Gardening isn’t all about the return on investment, though. If you run a cost-benefit analysis of gardening, don’t compare your harvest to the industrialized farming products you buy at the grocery store, where the tomatoes taste like red nothing. Compare it to the cost of organic, local, responsibly-raised vegetables that taste amazing. Because everything tastes better from the garden!
Yes, gardening is fun, frugal, and relatively easy. But gardening also teaches you a skill, and knowing how to grow your own food is quite valuable. Working the soil also connects you with nature, the past, and how people have always obtained food. When you grow heirloom tomatoes, for example, you’re linking yourself with hundreds of years of history. How nostalgic to think I can enjoy the same type of tomato my grandmother ate.
Neil would add that gardening is a very manly activity. Producing something by the labor of your own muscles, while securing food for your family the good old-fashioned way, is the essence of masculinity in his book. He also enjoys trouble-shooting the many mini-engineering problems that arise from the endeavor.
I’d found gardening has made me a better grocery shopper. Not only do I save money on produce in the summer, I have a richer appreciation for buying fruits and vegetables in-season, locally when possible, and understanding why organic foods and certain vegetables cost more. Knowing all it takes to get from seed to store helps me make better, healthier choices as a consumer.
Lastly, remember that any hobby can become expensive if you make it that way. Take biking, for example. You could buy a used bike, an basic helmet, and maybe a reflector or two and gain an inexpensive and even money-saving hobby. Or you could go all out on special biking clothes, accessories, a bike that costs more than our car. Gardening is similar; you can go overboard buying fancy extra’s, but you don’t need to make a huge investment. Here’s what you need to get started:
Save on soil by making your own instead of buying expensive bags of dirt. Look for someone who is having a pool put in & get their dirt. For fertilizer, go to a horse farm and get their poo. Seriously, just call around, they are glad to get rid of it.
Don’t have a truck? No problem. If you’re driving that old frugal-mobile, you’ll have no qualms about putting down a tarp & loading up the back of it with dirt & manure. We’ve hauled lots of both, multiple times, all without a truck. It’s one more reason not to drive a new vehicle.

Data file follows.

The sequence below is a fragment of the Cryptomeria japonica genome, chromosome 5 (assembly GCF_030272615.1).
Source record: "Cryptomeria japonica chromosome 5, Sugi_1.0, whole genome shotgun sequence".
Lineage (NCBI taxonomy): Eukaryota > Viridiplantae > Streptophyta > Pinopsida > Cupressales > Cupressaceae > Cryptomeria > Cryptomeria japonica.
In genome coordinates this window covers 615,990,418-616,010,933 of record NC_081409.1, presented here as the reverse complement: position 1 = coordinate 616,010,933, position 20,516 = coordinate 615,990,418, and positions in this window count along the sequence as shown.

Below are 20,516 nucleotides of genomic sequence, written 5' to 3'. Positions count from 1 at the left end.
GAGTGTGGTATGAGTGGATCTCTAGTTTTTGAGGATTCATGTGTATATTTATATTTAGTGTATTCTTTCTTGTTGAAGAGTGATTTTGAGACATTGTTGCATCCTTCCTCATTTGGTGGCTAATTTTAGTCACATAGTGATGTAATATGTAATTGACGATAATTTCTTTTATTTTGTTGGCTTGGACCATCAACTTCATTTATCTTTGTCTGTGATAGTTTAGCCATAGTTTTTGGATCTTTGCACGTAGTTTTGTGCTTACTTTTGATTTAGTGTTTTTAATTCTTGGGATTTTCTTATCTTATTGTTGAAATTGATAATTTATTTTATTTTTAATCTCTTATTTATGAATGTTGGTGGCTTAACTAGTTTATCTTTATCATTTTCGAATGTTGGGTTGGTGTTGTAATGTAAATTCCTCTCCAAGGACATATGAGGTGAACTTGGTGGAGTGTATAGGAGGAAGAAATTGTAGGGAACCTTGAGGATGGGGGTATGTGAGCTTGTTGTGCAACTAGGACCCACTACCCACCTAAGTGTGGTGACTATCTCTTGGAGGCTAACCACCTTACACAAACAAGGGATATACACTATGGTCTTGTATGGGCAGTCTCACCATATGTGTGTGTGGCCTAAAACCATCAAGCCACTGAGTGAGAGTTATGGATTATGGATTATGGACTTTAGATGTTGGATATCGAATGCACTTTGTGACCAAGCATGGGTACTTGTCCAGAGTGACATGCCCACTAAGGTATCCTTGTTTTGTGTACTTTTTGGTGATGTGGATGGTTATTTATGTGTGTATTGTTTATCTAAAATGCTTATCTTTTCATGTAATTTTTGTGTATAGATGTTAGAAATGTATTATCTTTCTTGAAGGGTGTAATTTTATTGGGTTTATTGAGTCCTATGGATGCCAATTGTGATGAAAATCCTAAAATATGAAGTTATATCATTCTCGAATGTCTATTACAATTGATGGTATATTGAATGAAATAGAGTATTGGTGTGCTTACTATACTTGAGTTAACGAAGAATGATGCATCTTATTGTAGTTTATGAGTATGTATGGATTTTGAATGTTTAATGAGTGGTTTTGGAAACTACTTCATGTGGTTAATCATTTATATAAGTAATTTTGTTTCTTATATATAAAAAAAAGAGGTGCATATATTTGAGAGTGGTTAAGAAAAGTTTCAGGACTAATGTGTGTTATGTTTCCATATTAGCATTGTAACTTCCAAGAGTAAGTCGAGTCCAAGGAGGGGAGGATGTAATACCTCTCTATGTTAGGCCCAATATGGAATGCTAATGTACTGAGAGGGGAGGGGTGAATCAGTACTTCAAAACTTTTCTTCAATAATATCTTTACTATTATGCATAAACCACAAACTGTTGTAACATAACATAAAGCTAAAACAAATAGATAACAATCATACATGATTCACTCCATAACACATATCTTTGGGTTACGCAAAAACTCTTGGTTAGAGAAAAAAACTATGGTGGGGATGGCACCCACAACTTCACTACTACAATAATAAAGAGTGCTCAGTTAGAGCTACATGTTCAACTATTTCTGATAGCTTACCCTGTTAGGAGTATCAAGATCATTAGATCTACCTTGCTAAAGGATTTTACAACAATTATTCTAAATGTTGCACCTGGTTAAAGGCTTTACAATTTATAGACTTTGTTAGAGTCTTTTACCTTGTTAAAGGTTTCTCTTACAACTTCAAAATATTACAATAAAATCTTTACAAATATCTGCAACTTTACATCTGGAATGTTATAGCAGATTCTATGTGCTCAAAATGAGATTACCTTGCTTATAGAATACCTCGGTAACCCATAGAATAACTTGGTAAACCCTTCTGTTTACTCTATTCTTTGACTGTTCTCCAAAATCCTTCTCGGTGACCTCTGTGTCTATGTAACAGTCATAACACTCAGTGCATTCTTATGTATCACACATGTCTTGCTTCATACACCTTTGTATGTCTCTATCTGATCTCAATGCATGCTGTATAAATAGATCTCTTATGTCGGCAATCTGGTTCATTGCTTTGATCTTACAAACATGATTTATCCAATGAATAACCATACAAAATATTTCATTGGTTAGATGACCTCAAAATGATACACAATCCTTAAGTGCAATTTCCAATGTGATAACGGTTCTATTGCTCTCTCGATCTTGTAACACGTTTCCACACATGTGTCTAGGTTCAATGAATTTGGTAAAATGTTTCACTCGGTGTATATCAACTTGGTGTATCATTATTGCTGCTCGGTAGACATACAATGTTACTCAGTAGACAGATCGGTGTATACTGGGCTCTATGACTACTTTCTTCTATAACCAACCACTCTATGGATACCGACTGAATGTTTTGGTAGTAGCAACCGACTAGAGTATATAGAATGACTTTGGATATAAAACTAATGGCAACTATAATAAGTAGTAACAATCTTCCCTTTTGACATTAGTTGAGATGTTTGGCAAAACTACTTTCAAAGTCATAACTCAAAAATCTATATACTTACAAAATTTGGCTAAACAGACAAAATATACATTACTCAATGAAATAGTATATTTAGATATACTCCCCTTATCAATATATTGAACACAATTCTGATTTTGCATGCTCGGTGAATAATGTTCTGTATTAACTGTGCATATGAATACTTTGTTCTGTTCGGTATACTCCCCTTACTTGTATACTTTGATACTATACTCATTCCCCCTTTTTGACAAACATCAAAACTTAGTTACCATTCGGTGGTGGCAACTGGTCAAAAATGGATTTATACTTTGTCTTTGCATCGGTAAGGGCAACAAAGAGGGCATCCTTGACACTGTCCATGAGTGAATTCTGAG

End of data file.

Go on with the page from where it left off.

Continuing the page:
No yard? No worries. We began gardening in pots on our apartment balcony and expanded to a plot rented at the community garden for $8/summer, which included access to water. When we bought a house we found the soil was too full of clay so we built raised beds. We’d recommend these as they solve lots of problems, including soil composition, drainage, tilling, etc. The most economical shape to build is an 8′ x 4′ rectangle. Purchase 3, 8′ boards and cut one in half. It’s the perfect shape to plant 3 rows of vegetables in each bed. Here’s a picture of one of ours full of lettuce, onions and a few tomatoes.
We also compost in a bin built out of old (free) pallets. Put your plant-matter waste, egg shells, coffee grounds, tea bags, grass clippings and old leaves in there, stir periodically, and let the magic happen. Make two, and alternate each year.
Go to a small garden center and buy plants by the flat instead of individual pots at the big box store. If you know what you’re doing, starting from seed is even more economical. Some plants, like cucumbers, sugar snaps, and lettuce, are easy to grow from seed directly sowed into the ground.
What should you grow? Naturally growing what you like and buy anyway is a good value. Our garden hobby was born from our penchant for fresh salsa. But some plants require more time or care than others. We’ve found the best-value vegetables to be lettuce, sugar snaps (peas), tomatoes, cucumbers, hot peppers, green beans, and herbs. These are fairly easy to grow. Zucchini is notoriously easy as well. Other foods, like asparagus, are a little more difficult or take longer to grow, but are expensive to buy, making them a good value. We also grow raspberries, strawberries, horseradish, and fruit trees (apple, pear, plum, and peach).
In our opinion the worst value is carrots. They take up space all summer, don’t produce much, and are inexpensive to buy (though, like everything, they taste better from the garden). Bad values also include anything you don’t like or don’t have success growing (for us the latter includes watermelon & corn).
This is not a huge expense, but we use a rain barrel & save about $20 per month in the summer on water & sewer bills. A soaker hose is a good investment, too. It’s full of little holes and lays on the grown right next to the plants so more water gets right to the soil, rather than evaporating off the leaves.
Keep it simple. We get by with an inexpensive trowel (which doubles as a sandbox shovel), a shovel, a pitchfork for compost, and a couple hoses (some free from the garbage). Neil also received a wheelbarrow as a birthday present from me. He makes tomato stakes out of free wood & gardening twine, and finds similar DIY hacks instead of buying the garden equivalent of bike shorts.
Why do you like gardening? Or what prevents you from gardening? Feel free to shoot Neil a gardening question here. He’ll do his best to answer.